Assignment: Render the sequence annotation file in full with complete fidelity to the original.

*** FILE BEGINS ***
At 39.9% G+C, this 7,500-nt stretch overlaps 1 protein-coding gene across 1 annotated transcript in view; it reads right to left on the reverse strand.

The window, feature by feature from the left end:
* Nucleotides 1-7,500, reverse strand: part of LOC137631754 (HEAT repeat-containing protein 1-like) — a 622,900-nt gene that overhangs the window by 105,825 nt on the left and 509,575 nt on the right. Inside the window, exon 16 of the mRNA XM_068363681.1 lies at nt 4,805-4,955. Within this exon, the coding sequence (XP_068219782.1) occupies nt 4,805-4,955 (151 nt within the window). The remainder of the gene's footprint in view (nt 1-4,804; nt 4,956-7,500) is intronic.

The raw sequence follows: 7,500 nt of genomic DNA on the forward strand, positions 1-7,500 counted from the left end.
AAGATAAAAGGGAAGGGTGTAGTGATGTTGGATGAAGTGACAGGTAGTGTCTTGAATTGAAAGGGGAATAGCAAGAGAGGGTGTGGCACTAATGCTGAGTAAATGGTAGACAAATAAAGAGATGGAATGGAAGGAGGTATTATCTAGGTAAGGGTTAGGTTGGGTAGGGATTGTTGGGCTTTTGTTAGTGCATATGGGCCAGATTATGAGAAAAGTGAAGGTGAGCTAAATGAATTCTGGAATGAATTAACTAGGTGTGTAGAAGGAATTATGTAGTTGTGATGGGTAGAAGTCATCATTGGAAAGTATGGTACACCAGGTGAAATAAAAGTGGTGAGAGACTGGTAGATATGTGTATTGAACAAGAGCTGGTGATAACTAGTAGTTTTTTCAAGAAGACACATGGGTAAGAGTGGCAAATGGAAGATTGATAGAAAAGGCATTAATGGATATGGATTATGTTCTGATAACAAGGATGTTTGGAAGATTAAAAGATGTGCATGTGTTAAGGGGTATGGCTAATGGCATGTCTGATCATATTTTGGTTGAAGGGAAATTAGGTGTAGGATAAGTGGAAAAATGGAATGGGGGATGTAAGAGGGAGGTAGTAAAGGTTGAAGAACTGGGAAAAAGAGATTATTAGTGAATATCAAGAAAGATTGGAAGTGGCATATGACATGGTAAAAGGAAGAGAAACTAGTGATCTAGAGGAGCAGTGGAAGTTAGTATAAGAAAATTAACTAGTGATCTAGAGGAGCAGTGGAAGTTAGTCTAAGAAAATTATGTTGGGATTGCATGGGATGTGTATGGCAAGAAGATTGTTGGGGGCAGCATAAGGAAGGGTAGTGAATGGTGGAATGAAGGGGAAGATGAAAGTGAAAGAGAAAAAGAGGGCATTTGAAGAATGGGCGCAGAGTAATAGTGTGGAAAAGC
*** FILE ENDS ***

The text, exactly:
At 39.9% G+C, this 7,500-nt stretch overlaps 1 protein-coding gene across 1 annotated transcript in view; it reads right to left on the reverse strand.

The window, feature by feature from the left end:
* Nucleotides 1-7,500, reverse strand: part of LOC137631754 (HEAT repeat-containing protein 1-like) — a 622,900-nt gene that overhangs the window by 105,825 nt on the left and 509,575 nt on the right. Inside the window, exon 16 of the mRNA XM_068363681.1 lies at nt 4,805-4,955. Within this exon, the coding sequence (XP_068219782.1) occupies nt 4,805-4,955 (151 nt within the window). The remainder of the gene's footprint in view (nt 1-4,804; nt 4,956-7,500) is intronic.

The raw sequence follows: 7,500 nt of genomic DNA on the forward strand, positions 1-7,500 counted from the left end.
AAGATAAAAGGGAAGGGTGTAGTGATGTTGGATGAAGTGACAGGTAGTGTCTTGAATTGAAAGGGGAATAGCAAGAGAGGGTGTGGCACTAATGCTGAGTAAATGGTAGACAAATAAAGAGATGGAATGGAAGGAGGTATTATCTAGGTAAGGGTTAGGTTGGGTAGGGATTGTTGGGCTTTTGTTAGTGCATATGGGCCAGATTATGAGAAAAGTGAAGGTGAGCTAAATGAATTCTGGAATGAATTAACTAGGTGTGTAGAAGGAATTATGTAGTTGTGATGGGTAGAAGTCATCATTGGAAAGTATGGTACACCAGGTGAAATAAAAGTGGTGAGAGACTGGTAGATATGTGTATTGAACAAGAGCTGGTGATAACTAGTAGTTTTTTCAAGAAGACACATGGGTAAGAGTGGCAAATGGAAGATTGATAGAAAAGGCATTAATGGATATGGATTATGTTCTGATAACAAGGATGTTTGGAAGATTAAAAGATGTGCATGTGTTAAGGGGTATGGCTAATGGCATGTCTGATCATATTTTGGTTGAAGGGAAATTAGGTGTAGGATAAGTGGAAAAATGGAATGGGGGATGTAAGAGGGAGGTAGTAAAGGTTGAAGAACTGGGAAAAAGAGATTATTAGTGAATATCAAGAAAGATTGGAAGTGGCATATGACATGGTAAAAGGAAGAGAAACTAGTGATCTAGAGGAGCAGTGGAAGTTAGTATAAGAAAATTAACTAGTGATCTAGAGGAGCAGTGGAAGTTAGTCTAAGAAAATTATGTTGGGATTGCATGGGATGTGTATGGCAAGAAGATTGTTGGGGGCAGCATAAGGAAGGGTAGTGAATGGTGGAATGAAGGGGAAGATGAAAGTGAAAGAGAAAAAGAGGGCATTTGAAGAATGGGCGCAGAGTAATAGTGTGGAAAAGC